* The accessories that usually accompany a distro box: splitters, gang boxes, lunch boxes, etc.
** Unless you're a small, child actor. In which case, you should be either on set or in the schoolroom; not sitting on a milk crate next to a 1200 amp distro box.
Wednesday, May 7, 2014
I remember one of the first days I ever set foot on a sound stage. We were sending things up to the perms with a rope and the guy next to me was explaining how it's done.
"...and when it's all tied up and ready to go, yell 'Hollywood' and the guys up high will hoist it up," he finished with a nod.
I don't know why "Hollywood" is the universal call to start pulling something up, but I do know I thought it was pretty weird. Couldn't I just holler out "okay!" when it was safe for the guys up high to start pulling?
I remember feeling timid and kind of awkward whenever I had to call out "Hollywood" that day, saying it so softly that I wasn't sure the guys up high could even hear me. I found the whole ritual so odd that I guess I didn't want to draw attention to myself in case I was doing it wrong and/or the whole process was just a joke.
But somewhere along the line, something changed. Now, whenever I'm ground support for a team up high and something's ready to be hoisted up, I yell out "Hollywood!" loud and clear, as if hollering out such a thing was the most natural thing ever. I'll say with enough confidence now that the whole stage can hear me clearly and I don't even blink an eye at it. Sometimes, if I'm in a good mood, I'll even add my own flare to it. "Holly-wooooooooood," anyone?
It's weird. How did an act I once found so odd turn into second nature for me?
I made this revelation the other day when I was working the lift gate on our truck. I was calling out when the gate was about to go up or down and I was doing it without even realizing it. When I finally did, a faint smile reached my lips. Like calling out "Hollywood," there was a time when I was new to this world and I was shy about calling out the movement of the gate. Now I yell them out so automatically that I don't even know I'm doing it.
Now I'm wondering what else I used to do with trepidation but now tackle with swagger.*
* Answer: Probably everything. ;-)
Thursday, April 24, 2014
In typical media fashion, when there's no longer anything "new" to report, a story will fall to the wayside; losing steam and momentum before it disappears off the radar completely. It won't be long before the original story itself becomes just a shadow in our collective memories. With investigations still pending on what happened to Sarah Jones still going on, there's been nothing new to report for weeks, pushing her story to the back of our minds instead of being front and center; fooling our minds into going back to business as usual.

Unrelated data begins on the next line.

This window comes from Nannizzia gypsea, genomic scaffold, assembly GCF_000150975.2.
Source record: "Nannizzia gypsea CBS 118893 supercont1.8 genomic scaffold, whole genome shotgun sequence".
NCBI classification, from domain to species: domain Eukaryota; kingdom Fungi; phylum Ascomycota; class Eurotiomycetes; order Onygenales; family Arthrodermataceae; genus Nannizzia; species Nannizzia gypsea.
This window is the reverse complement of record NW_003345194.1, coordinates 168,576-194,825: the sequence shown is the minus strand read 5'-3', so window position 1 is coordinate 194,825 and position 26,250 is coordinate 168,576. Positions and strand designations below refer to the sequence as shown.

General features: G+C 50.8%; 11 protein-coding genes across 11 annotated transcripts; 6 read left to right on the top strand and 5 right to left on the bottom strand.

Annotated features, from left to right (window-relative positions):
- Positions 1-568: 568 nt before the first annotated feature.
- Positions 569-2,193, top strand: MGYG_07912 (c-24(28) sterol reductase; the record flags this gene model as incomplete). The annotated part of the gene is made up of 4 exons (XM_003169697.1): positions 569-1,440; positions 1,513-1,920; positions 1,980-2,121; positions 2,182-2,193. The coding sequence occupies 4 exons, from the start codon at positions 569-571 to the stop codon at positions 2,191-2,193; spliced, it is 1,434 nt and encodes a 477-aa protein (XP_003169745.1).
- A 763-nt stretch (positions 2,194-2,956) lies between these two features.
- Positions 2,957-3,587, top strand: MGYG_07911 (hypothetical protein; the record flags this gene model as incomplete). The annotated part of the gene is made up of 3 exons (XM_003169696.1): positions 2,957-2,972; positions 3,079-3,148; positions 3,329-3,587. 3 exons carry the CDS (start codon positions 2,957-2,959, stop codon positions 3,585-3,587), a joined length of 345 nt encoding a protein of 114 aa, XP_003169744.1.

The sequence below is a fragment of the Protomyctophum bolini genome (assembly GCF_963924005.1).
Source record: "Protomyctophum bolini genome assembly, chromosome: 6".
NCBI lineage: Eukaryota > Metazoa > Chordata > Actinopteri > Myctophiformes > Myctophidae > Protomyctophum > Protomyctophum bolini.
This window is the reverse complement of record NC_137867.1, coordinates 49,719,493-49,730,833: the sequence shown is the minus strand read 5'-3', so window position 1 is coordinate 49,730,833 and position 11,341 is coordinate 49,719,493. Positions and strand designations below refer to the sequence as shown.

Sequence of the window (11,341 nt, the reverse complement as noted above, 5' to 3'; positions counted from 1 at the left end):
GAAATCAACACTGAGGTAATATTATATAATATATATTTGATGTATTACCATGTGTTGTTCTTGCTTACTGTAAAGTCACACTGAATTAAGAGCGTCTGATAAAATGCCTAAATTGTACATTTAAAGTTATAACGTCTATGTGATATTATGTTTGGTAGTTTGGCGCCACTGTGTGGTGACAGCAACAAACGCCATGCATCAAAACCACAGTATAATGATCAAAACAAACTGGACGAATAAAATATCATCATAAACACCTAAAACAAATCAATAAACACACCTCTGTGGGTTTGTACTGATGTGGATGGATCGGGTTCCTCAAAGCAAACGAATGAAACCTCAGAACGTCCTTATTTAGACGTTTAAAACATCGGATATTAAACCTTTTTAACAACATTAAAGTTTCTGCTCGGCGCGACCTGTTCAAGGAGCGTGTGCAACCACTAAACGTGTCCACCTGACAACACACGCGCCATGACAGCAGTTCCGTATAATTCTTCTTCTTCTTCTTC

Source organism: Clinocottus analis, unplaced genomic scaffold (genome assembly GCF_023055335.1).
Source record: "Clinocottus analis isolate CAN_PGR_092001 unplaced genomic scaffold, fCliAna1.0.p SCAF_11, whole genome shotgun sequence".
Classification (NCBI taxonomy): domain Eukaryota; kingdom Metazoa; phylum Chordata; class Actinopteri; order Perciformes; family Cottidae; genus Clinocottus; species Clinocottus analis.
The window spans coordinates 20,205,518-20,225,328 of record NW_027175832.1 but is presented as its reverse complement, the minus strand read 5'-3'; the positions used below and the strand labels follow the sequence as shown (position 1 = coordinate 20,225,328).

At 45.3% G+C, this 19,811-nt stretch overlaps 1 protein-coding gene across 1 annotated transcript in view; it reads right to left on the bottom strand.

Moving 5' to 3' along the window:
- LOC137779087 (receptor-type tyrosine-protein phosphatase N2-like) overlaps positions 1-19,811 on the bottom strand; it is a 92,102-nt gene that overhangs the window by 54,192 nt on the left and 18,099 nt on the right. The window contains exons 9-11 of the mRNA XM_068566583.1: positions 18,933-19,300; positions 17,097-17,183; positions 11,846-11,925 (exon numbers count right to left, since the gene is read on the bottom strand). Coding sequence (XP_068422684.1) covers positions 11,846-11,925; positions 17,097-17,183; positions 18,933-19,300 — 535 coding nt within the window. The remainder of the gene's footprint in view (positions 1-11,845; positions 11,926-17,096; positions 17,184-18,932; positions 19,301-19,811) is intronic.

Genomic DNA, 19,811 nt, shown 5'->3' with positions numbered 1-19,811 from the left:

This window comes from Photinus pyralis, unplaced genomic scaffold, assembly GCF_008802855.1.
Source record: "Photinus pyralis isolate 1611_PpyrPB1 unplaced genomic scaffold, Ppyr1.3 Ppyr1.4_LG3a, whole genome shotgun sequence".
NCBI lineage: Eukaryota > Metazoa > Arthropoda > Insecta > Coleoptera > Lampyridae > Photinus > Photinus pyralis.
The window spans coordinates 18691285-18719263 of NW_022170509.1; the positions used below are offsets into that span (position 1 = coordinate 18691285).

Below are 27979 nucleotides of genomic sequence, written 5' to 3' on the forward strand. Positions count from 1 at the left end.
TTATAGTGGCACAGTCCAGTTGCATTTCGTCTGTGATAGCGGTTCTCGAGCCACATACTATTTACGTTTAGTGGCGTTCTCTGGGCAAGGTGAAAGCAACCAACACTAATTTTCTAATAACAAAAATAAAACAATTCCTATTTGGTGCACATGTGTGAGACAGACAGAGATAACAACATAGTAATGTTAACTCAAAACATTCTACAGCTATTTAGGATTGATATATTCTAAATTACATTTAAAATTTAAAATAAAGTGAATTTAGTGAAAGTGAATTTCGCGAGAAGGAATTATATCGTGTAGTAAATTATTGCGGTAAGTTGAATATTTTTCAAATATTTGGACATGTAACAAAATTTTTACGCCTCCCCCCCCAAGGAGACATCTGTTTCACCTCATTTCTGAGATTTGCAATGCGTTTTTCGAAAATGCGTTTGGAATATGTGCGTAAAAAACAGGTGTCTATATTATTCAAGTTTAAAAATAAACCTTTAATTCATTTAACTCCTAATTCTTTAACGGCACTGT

Which is why I'm grateful for Deadline Hollywood. I remember perusing the site when I was an intern at a production house. Anyone who worked in this industry in an office* knew of this site and many would include it in their daily ritual of skimming the trades**. Sometimes, I still click through the articles, if only to check in on a show I'm particularly interested in.
And since Deadline is primarily considered as a source of industry news comparable to Variety and The Hollywood Reporter, I was shocked to see their continuing coverage of Sarah Jones; even when there was nothing new to report.
They've been doing an ongoing series of articles focused on set safety, as well as doing some investigative reporting themselves on Jones' "incident"***. They're keeping her story alive on a platform that an important section of the industry will see instead of it brushing it aside like so many other outlets.
If you have the time, take a look at their piece that covers other accidents on set and why we tend to let them happen.
Or their timeline of notable deaths of camera crew on the job.
Or how helicopters claim the most lives on set. (Yes, I know helicopters aren't the same as trains, but any article that makes people realize how
And more recently, Deadline is how I found out that Midnight Rider, the movie Sarah Jones lost her life on out in Georgia, is planning on continuing here in Los Angeles. And while I'll keep my opinions about working on that particular production to myself for now, there are others who are calling for a boycott. Even William Hurt himself has pulled out of the movie.
And lastly, for those of you who are
And finally, this coming Monday, April 28th is Worker's Memorial Day. Local 728 asks that we all participate in a moment of silent at 10am (1pm Eastern Time) in honor of all those who have died in the workplace, including Miss Sarah Elizabeth Jones.
This is one instance where I hope our silence will bring our safety back into the spotlight.
* And by that, I mean Agents, Managers, Producers, etc and their assistants.
** Variety and The Hollywood Reporter. Are these publications still even in print?
*** I don't want to say "accident" because it was negligence, and calling it a "tragedy" doesn't sound right either.